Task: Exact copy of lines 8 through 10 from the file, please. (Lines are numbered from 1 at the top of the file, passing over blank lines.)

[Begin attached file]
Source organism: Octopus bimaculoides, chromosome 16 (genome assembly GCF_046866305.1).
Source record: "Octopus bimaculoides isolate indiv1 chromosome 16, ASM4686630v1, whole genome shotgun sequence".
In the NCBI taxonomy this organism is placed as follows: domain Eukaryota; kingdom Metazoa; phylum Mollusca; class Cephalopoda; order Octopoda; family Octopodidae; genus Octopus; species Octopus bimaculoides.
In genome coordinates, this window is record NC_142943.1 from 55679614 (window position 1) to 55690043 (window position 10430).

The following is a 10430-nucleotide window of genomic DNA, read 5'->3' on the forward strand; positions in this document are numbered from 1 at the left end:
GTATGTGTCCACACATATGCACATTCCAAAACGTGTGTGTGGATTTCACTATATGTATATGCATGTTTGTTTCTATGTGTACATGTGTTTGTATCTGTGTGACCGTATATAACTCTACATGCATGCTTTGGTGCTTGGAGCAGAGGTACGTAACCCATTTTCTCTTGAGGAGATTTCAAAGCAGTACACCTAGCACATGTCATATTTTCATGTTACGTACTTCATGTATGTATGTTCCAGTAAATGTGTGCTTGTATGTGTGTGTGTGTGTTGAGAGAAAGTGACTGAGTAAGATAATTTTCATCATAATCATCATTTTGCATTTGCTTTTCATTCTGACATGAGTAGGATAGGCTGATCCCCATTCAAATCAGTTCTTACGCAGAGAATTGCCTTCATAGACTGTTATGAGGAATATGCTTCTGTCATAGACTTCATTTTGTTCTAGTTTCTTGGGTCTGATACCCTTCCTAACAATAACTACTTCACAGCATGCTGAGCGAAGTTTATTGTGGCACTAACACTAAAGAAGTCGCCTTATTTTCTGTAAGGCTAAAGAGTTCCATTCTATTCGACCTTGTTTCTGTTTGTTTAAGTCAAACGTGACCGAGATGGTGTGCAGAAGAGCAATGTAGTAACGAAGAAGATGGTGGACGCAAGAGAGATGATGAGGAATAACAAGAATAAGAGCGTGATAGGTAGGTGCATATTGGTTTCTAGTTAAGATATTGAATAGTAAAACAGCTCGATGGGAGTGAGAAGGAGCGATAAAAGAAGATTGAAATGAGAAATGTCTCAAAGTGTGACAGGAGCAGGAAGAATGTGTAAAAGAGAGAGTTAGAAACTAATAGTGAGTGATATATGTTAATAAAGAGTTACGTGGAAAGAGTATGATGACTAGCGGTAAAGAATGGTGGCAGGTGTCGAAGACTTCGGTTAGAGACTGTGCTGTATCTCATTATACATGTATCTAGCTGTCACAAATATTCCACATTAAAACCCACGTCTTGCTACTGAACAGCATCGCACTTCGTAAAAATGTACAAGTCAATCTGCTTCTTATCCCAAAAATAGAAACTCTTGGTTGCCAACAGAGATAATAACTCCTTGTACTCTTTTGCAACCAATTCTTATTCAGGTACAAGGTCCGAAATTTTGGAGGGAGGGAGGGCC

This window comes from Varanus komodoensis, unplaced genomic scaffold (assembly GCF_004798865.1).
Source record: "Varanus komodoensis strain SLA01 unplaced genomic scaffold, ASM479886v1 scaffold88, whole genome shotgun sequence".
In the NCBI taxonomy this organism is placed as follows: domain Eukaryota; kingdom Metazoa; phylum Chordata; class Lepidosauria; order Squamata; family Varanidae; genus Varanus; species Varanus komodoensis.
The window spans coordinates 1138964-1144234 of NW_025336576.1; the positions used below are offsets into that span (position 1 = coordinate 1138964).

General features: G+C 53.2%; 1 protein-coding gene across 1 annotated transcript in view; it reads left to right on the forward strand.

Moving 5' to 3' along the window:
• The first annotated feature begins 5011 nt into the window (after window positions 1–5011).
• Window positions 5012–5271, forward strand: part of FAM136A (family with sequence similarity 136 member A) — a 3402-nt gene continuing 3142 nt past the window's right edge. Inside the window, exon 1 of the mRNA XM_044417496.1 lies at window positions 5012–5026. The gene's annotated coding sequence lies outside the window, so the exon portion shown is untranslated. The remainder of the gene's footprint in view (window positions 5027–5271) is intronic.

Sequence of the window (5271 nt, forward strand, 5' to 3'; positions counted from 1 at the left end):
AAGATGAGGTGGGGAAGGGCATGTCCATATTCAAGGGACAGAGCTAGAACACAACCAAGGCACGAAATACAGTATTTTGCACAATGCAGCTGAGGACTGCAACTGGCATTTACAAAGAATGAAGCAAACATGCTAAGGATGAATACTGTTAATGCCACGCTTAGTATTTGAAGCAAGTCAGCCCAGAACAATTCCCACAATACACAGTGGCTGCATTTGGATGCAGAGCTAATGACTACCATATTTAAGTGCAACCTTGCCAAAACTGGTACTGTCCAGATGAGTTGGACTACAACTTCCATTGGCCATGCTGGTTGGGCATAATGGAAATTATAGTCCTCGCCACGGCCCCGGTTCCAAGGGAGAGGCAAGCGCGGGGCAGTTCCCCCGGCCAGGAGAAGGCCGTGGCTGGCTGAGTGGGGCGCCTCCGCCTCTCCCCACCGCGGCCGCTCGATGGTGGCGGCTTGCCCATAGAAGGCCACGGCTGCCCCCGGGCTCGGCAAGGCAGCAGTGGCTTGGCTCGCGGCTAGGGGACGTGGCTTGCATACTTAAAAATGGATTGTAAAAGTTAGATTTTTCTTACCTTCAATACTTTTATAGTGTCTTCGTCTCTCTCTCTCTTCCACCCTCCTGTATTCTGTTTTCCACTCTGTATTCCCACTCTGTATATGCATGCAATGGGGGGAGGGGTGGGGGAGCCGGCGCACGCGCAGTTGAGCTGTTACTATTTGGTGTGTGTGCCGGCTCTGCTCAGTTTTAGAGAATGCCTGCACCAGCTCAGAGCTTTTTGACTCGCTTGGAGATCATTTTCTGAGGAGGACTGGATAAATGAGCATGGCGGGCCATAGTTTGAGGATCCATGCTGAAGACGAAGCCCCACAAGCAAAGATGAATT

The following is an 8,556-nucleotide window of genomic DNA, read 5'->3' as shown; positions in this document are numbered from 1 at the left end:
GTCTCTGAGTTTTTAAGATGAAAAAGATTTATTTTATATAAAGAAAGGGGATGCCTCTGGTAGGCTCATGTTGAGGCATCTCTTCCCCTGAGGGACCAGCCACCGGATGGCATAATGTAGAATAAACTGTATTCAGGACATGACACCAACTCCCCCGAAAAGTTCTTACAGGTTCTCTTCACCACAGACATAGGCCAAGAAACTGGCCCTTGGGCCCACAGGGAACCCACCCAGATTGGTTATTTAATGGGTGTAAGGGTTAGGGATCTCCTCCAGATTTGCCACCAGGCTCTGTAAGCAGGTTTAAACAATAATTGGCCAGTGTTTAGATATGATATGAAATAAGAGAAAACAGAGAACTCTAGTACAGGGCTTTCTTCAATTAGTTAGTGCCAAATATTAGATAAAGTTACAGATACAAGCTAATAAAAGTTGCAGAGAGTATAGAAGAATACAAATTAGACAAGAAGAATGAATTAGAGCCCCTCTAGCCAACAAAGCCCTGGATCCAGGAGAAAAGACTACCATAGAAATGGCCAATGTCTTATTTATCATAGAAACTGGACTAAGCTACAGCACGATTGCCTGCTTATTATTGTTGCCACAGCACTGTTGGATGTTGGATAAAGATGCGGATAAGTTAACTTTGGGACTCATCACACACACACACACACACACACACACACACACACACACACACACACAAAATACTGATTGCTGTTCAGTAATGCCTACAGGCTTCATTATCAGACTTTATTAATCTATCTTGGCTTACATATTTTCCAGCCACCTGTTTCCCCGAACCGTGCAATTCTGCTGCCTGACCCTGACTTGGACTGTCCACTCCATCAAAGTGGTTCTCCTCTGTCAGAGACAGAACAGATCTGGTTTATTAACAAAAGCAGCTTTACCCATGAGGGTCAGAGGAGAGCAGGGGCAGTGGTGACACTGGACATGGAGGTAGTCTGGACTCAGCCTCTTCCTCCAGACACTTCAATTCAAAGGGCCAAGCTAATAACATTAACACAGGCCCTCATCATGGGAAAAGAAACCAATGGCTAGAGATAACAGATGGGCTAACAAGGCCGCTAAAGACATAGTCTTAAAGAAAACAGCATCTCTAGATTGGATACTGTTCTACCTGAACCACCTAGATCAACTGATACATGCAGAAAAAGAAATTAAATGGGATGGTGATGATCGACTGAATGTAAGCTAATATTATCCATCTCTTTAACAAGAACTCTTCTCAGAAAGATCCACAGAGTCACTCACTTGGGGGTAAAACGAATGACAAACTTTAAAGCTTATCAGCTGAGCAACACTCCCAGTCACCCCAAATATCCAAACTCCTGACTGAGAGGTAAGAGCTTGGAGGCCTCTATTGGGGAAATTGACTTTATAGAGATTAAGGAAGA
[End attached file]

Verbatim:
Source record: "Varanus komodoensis strain SLA01 unplaced genomic scaffold, ASM479886v1 scaffold88, whole genome shotgun sequence".
In the NCBI taxonomy this organism is placed as follows: domain Eukaryota; kingdom Metazoa; phylum Chordata; class Lepidosauria; order Squamata; family Varanidae; genus Varanus; species Varanus komodoensis.
The window spans coordinates 1138964-1144234 of NW_025336576.1; the positions used below are offsets into that span (position 1 = coordinate 1138964).